He has had a few falls but most of the time he manages it pretty well, even when he crowds in on the step stool while Ingrid is already standing there, or leans far out from the chair to reach something. He also climbs on everything even remotely climbable when he’s at playgroup. When someone stands in his way, he pushes onwards, not with aggression but with determination. He likes Ingrid’s Stokke better than our spare, because it’s got a higher back, so if Ingrid leaves it unattended (when running to the loo in the middle of dinner) or even just stands up to get the milk, he will immediately try to grab her chair and push it away.

This chair trick means that he can now reach all the kitchen counters as well as the top boxes of our “pantry”, so all these need to be kept mostly clear of dangerous or fragile things. Kitchen knives have to be dried and put away rather than left on the drying rack; no open containers of e.g. flour or sugar or cooking oil can be left on the kitchen counters while preparing food. In the pantry we’ve simply moved the boxes around so that the ones he can reach are safe (for both him and the food inside): the topmost boxes now contain baking goods, root vegetables, and nuts and seeds, rather than opened boxes with pasta.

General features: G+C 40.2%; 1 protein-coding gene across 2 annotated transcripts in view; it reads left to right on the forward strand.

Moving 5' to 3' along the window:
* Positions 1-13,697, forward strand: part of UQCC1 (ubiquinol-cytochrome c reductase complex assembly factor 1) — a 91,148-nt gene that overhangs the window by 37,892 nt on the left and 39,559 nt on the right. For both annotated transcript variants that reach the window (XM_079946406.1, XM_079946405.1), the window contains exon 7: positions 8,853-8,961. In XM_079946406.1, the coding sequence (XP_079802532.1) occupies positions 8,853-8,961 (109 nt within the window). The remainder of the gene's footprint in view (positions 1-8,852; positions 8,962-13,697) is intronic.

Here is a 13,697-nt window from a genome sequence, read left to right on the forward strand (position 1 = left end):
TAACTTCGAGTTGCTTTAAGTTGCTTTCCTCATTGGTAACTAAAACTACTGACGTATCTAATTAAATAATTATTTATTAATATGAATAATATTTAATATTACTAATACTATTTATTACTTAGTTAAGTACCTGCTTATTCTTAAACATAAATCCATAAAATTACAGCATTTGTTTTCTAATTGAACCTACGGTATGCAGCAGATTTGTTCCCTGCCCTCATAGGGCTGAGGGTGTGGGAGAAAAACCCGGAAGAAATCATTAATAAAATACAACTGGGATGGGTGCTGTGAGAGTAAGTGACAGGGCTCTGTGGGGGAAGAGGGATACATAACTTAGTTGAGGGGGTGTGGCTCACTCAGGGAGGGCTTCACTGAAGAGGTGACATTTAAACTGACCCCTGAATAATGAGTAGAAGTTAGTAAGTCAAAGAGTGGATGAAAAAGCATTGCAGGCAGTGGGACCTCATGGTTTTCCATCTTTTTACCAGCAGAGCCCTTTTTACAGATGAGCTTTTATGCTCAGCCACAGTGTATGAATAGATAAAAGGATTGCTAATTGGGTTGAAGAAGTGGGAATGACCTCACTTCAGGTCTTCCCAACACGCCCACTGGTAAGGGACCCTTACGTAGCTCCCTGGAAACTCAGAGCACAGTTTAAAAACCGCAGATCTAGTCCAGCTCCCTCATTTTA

This also means that he can reach the tap. For a while he liked that a great deal, and spent a lot of time turning the tap on, touching the water, poking at it with spoons and so on. He would always turn it on at full blast and get himself thoroughly wet, and everything around him, too.

Adrian likes things with lids and caps, that he can open and close. He can open the Lock’n’Lock boxes we use for snacks and leftover foods. One particular favourite is a little jar of beeswax salve which is satisfyingly heavy and stable, and where the lid fits precisely in place with a click. Whenever I bring it out to rub some salve onto some dry patches on his back, we share it: he puts the lid on and takes it off again and again, and occasionally lets me put my fingers in there.

Another capped favourite is felt-tip pens. He has tried drawing (with felt-tip pens and crayons). But pulling off the caps (and occasionally putting them back on) was even more fun than drawing, so we in order to protect the walls, floors, furniture and clothes, we had to put the pens away and only let him use them under very close supervision. Pencils and crayons were not at all as interesting. At first it was interesting to make marks and dots on a paper but the novelty quickly wore off.